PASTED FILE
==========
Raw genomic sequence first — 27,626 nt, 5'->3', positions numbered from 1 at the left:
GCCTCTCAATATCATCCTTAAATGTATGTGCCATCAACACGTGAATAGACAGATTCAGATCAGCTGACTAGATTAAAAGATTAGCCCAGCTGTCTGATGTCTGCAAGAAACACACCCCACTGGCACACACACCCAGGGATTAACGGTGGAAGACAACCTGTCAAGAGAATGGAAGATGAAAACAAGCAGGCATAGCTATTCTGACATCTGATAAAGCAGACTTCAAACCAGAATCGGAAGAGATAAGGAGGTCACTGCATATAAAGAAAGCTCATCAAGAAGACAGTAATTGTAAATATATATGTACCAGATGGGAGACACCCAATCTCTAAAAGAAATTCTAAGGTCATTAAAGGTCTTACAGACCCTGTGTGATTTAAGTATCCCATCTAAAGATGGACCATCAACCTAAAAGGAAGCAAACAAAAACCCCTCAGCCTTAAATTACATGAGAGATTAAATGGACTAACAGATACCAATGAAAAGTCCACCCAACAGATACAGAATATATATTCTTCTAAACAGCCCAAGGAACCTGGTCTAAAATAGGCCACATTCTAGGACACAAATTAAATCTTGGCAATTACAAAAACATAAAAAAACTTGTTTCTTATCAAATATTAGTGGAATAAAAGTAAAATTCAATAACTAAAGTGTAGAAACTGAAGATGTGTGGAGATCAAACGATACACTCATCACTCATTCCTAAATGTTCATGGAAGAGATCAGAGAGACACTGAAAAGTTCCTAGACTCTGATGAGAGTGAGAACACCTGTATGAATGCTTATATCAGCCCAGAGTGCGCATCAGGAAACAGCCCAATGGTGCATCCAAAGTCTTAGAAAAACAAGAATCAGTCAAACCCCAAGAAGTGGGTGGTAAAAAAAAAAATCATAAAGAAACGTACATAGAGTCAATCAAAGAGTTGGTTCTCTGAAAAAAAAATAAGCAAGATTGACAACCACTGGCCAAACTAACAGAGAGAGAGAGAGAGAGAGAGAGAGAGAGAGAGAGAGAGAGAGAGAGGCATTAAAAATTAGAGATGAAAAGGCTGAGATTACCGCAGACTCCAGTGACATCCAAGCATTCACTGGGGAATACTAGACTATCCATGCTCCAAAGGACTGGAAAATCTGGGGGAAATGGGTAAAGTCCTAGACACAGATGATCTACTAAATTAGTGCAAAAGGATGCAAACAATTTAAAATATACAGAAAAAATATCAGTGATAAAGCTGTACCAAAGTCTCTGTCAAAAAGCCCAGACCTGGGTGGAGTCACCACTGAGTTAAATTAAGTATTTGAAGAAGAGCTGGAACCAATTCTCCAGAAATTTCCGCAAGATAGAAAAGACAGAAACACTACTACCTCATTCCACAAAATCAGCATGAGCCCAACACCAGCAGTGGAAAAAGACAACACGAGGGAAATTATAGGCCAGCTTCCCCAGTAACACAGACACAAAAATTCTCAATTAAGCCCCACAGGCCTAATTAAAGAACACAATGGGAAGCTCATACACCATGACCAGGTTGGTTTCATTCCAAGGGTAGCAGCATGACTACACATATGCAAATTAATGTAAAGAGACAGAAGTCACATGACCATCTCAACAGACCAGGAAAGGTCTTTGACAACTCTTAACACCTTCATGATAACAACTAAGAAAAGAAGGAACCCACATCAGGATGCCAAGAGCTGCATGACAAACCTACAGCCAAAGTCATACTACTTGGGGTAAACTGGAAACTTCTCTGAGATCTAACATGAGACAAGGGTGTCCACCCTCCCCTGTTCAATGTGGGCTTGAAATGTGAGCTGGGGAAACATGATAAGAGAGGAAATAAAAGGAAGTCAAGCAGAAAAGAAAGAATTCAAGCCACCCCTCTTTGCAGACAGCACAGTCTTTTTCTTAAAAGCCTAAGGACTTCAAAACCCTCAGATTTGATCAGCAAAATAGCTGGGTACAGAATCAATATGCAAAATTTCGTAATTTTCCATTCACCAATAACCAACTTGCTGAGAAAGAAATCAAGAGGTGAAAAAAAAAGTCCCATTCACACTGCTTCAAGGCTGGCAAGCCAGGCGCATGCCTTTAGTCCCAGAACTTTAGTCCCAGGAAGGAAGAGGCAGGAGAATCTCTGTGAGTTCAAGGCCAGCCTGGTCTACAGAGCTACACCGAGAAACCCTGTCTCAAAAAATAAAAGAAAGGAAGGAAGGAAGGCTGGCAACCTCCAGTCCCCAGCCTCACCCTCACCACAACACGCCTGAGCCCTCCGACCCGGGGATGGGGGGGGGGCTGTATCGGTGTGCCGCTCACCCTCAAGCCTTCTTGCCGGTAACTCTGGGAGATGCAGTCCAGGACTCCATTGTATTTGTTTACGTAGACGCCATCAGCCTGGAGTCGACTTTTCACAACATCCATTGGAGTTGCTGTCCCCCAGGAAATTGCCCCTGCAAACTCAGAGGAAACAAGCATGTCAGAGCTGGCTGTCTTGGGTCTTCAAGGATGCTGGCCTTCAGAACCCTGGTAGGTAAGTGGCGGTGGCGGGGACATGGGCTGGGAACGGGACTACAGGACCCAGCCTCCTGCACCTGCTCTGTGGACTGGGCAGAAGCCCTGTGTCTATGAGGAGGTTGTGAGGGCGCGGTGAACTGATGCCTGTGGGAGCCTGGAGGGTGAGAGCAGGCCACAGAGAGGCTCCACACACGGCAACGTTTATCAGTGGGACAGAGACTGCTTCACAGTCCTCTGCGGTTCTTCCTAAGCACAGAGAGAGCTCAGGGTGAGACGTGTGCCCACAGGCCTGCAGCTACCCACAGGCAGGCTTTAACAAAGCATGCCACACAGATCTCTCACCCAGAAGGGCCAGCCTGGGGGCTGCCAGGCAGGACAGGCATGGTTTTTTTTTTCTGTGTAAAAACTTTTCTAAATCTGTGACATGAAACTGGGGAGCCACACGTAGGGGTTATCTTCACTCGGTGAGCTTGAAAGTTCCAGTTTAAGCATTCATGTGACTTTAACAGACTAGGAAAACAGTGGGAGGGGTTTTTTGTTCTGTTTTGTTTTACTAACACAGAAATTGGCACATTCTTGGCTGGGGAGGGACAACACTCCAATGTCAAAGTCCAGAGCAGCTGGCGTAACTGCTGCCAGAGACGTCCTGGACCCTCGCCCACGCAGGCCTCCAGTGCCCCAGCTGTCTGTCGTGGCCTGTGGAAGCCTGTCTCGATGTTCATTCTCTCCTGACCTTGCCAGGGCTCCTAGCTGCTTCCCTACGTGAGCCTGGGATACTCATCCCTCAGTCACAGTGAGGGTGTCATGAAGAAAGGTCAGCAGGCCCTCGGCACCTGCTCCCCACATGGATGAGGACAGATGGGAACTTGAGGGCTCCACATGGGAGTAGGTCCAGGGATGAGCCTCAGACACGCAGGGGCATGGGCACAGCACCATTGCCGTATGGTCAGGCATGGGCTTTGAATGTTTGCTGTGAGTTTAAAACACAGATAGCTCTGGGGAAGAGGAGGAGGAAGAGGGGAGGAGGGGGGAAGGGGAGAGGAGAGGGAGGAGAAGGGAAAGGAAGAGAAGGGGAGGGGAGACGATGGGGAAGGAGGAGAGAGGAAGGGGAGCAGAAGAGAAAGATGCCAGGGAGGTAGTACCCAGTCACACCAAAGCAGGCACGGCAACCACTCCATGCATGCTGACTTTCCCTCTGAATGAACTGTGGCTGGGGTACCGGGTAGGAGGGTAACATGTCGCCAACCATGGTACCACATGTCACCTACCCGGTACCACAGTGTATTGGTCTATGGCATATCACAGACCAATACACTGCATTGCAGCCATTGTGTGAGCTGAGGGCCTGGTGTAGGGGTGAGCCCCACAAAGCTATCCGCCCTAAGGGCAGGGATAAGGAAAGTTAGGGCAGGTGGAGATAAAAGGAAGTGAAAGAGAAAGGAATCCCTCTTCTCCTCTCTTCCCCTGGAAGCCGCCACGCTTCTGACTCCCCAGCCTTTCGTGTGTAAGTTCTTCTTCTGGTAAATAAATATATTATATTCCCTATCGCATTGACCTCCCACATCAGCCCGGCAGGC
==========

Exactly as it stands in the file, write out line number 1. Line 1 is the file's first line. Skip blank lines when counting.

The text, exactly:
Raw genomic sequence first — 27,626 nt, 5'->3', positions numbered from 1 at the left: